Even parts of the world most hostile to male homosexuality have allowed for some category of person either between the sexes or who crosses the sexes. In Afghanistan there is the tradition of the Bacha posh in which parents who do not have a male heir select a daughter to become like a man. And in the early 1960s, long before the revolution, the Ayatollah Khomeini published a ruling on the permissibility of sex-change operations. Indeed, since the 1979 revolution the Iranian state has disturbingly as a consequence become a leader in the region in sex-realignment surgery, in large part because undergoing it is one of the only ways in which people who are found to be gay can avoid punishments worse even than unwanted surgery.
So awareness of some blurring between the sexes exists in almost every culture and ranges from transvestitism (people dressing up as members of the opposite sex) all the way through to transsexualism (going through with a range of procedures in order to ‘become’ the opposite sex). Whatever the evolutionary factors behind this, a considerable range of cultures has adapted to the idea that some people may be born in one body but desire to live in another.
But who are these people, and what are the different lines, not just between them and other people, but within this loosely aligned group of individuals? This whole subject has become so emotive and incendiary that dealing with it requires a forensic approach, though even that will never be accurate enough to satisfy everyone. Still, it has to start somewhere. And perhaps the best place to begin is with the part of the trans debate that is the most fixed. Because once the most settled aspects of the debate are agreed upon then the least settled – which not coincidentally are the most bitterly fought over – can be seen more clearly.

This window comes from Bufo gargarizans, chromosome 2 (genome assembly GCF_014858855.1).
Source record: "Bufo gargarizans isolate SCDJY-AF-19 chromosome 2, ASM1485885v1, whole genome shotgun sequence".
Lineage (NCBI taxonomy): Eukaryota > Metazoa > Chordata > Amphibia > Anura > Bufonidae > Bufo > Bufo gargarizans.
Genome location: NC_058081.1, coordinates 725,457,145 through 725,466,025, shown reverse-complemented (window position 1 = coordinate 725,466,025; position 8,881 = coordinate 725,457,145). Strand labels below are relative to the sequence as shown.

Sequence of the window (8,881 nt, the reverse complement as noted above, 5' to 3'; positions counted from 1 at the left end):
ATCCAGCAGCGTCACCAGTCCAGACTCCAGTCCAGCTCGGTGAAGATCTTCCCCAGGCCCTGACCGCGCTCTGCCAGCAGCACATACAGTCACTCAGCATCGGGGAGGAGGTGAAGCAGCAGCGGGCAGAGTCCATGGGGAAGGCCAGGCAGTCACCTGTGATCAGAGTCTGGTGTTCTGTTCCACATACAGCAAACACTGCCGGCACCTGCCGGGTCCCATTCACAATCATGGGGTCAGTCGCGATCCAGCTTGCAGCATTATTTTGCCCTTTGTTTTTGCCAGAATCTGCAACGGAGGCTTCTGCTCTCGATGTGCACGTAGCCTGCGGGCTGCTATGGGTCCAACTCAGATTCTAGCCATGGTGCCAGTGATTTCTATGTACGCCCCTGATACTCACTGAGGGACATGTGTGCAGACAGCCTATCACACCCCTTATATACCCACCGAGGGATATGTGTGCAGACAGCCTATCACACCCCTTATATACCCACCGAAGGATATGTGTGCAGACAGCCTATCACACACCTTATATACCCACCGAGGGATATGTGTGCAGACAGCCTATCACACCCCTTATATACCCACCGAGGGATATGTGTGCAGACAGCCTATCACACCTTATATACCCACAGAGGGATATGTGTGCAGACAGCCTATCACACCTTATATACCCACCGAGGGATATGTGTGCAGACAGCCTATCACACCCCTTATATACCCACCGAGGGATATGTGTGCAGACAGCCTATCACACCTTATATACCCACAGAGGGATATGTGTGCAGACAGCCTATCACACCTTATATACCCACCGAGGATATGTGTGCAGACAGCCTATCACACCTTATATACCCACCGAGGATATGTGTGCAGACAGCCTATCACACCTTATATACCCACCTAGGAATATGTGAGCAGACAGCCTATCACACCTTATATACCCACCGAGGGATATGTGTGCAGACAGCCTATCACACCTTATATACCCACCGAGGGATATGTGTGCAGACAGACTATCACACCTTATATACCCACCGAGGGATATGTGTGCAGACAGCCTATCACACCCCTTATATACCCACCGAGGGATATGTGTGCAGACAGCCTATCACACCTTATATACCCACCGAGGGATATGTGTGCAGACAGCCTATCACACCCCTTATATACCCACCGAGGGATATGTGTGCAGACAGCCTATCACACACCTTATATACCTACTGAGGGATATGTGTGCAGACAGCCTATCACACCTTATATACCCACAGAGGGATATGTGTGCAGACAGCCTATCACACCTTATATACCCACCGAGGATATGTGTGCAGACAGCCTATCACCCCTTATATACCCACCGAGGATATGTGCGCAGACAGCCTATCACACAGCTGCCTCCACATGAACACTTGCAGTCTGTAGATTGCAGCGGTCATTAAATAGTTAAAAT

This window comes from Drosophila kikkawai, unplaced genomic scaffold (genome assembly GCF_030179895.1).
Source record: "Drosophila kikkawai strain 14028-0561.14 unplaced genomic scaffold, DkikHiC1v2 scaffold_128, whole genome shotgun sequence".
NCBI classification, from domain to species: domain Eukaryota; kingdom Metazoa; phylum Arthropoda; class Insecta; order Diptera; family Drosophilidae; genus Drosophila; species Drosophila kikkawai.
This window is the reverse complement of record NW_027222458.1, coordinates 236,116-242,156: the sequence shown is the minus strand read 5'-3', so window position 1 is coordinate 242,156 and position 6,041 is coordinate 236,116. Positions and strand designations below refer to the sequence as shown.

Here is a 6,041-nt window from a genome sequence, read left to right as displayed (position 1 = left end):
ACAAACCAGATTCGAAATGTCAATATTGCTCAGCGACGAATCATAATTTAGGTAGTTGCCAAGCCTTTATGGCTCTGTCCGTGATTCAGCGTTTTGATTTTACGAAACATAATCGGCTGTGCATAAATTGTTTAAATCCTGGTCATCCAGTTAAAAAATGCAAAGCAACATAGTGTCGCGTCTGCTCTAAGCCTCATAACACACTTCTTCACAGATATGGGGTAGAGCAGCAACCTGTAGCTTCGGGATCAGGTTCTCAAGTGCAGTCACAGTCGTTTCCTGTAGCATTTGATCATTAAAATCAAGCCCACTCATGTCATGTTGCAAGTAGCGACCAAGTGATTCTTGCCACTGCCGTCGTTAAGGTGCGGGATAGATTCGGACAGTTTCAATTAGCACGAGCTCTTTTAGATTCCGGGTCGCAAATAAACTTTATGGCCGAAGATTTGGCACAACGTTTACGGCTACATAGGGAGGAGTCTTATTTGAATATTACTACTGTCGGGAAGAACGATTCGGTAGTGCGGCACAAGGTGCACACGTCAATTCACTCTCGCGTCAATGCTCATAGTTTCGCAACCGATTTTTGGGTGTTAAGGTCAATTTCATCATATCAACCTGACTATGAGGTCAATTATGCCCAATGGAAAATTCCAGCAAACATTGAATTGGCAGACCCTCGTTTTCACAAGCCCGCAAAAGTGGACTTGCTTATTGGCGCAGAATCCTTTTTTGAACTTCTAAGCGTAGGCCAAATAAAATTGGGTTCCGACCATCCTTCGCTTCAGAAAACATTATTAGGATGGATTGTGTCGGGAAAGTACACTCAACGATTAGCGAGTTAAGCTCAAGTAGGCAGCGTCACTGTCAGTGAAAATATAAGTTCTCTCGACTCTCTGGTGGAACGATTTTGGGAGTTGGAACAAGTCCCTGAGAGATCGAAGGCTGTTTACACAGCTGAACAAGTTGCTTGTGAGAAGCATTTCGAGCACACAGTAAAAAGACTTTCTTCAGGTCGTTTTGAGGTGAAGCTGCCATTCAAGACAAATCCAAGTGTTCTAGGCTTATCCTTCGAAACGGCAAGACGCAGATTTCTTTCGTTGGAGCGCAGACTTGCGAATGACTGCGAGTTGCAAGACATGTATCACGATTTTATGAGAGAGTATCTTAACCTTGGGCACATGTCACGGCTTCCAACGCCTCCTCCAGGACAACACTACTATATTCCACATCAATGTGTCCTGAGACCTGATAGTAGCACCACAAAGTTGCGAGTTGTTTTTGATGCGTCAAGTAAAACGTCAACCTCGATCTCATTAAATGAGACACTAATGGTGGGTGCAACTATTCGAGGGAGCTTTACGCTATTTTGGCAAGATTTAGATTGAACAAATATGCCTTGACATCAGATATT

If we place our trust in scientists, rather than social scientists, and if we agree that it is easier to respond to what people are than what they claim to be, then the aspect of the trans debate which becomes the least problematic to discuss is the whole question of intersex.
Intersex is the natural phenomenon known to the medical profession for centuries but necessarily obscure to everyone else. It is the fact that a small percentile of human beings are born either with ambiguous genitalia or turn out to have other biological attributes (for instance an unusually large clitoris, or an unusually small penis) which suggest that they may lie somewhere between the sexes. Not all of these symptoms are outwardly visible. In rare cases people may show outwardly the traits of one sex but also contain hidden traces of the organs of the other sex. For instance, Persistent Mullerian Duct Syndrome (PMDS) is the term for people born with male genitalia but who also turn out to have female reproductive organs such as fallopian tubes and even a uterus.
Medical professionals have been aware of these phenomena for centuries and there has been some very limited public awareness of it, though this tends to focus on the freakish. Circuses featured the ‘bearded woman’ as a freak of nature, while historical references to ‘hermaphrodites’ showed that a recognition of non-transvestite dwellers between the sexes existed. Although pushed to the margins of discussion, there was always some awareness that biology throws up certain complex and often cruel challenges.
Yet even today there is little understanding of how relatively common intersex is. It has been estimated that in America today around one in every two thousand children is born with sexual organs that are indeterminate, and around one in every three hundred will need to be referred to a specialist. Of course the more awareness there has been about intersex, the greater the debate over what to do with those born with this extra challenge in their lives. In the second half of the last century, Johns Hopkins University in Baltimore developed a standard model whereby experts would examine a child referred to them, consider which sex was more prevalent or easier to fit the child into and then treat them accordingly, with surgery and hormones.